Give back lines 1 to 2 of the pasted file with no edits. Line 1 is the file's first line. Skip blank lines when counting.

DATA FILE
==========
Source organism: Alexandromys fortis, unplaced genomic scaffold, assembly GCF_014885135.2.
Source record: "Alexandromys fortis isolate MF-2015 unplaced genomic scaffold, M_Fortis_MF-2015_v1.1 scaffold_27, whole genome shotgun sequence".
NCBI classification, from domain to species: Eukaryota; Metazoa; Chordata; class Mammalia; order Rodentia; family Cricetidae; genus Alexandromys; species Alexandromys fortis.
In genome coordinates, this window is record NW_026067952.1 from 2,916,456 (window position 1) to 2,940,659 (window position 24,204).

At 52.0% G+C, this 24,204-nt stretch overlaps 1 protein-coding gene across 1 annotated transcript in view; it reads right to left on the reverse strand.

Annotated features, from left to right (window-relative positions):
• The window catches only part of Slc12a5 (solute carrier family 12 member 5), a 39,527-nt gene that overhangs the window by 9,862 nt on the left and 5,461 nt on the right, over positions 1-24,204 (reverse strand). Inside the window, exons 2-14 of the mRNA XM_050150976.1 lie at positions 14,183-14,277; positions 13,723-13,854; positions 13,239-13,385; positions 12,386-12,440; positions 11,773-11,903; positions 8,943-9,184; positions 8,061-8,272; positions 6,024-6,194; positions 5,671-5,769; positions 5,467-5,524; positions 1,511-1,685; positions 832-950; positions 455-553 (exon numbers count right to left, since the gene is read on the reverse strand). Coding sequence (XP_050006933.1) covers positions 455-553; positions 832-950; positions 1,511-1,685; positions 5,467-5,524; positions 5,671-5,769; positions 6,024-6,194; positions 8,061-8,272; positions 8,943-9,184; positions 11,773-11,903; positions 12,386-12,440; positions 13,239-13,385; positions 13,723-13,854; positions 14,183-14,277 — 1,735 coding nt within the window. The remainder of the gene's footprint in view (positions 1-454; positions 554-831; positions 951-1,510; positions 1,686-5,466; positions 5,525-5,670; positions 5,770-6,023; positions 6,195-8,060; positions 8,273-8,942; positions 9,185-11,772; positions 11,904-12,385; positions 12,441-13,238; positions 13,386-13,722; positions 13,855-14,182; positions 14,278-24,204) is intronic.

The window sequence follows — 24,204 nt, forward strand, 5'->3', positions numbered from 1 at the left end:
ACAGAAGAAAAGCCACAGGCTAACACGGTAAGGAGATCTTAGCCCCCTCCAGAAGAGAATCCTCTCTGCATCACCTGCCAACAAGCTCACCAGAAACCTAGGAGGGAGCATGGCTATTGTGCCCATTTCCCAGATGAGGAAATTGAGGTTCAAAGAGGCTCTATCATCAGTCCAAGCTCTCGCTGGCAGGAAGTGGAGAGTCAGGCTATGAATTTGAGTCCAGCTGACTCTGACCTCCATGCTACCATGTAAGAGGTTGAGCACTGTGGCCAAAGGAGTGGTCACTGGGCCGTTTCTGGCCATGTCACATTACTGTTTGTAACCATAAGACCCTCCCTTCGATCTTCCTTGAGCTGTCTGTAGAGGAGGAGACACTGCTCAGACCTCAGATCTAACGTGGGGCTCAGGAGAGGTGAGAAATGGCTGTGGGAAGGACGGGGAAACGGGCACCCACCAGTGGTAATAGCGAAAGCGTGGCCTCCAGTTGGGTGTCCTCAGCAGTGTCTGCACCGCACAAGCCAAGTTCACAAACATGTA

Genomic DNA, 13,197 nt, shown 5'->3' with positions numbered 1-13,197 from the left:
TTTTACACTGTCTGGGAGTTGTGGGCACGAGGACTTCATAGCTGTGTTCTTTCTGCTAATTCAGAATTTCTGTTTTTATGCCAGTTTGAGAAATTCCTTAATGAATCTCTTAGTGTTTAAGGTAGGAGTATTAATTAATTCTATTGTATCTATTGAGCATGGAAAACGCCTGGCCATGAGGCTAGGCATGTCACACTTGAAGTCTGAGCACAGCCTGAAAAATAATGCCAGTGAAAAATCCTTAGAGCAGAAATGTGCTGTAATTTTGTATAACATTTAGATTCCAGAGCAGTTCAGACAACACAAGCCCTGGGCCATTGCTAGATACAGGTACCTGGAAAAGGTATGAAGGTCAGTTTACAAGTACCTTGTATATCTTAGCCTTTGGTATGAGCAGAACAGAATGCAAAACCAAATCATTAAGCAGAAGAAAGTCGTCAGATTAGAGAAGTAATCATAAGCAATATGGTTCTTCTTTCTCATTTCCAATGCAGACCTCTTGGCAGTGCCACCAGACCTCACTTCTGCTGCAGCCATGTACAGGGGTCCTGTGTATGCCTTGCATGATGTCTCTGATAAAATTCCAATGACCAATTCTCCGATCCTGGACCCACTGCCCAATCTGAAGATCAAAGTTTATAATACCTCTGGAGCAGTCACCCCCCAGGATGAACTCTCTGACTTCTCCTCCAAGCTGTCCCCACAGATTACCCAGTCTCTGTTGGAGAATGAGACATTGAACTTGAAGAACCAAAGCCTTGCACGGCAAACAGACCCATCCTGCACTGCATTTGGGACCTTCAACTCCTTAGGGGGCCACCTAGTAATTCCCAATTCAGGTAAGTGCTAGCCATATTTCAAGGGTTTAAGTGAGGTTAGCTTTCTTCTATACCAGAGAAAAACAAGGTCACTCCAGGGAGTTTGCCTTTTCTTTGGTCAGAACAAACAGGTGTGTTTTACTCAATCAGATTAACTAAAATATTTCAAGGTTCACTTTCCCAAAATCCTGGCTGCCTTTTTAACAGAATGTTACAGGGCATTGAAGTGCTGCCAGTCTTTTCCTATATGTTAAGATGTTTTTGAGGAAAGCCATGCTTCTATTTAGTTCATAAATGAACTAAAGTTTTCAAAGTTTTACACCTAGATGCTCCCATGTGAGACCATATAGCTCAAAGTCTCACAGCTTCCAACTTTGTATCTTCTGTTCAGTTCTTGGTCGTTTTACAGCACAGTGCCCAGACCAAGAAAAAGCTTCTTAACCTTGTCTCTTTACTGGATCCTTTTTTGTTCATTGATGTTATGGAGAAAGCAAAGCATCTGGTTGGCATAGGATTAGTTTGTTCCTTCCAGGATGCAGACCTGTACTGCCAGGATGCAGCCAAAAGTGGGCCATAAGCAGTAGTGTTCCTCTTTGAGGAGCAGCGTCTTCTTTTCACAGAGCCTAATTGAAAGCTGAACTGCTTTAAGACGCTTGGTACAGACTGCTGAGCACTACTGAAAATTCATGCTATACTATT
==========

Source organism: Alexandromys fortis, unplaced genomic scaffold, assembly GCF_014885135.2.
Source record: "Alexandromys fortis isolate MF-2015 unplaced genomic scaffold, M_Fortis_MF-2015_v1.1 scaffold_27, whole genome shotgun sequence".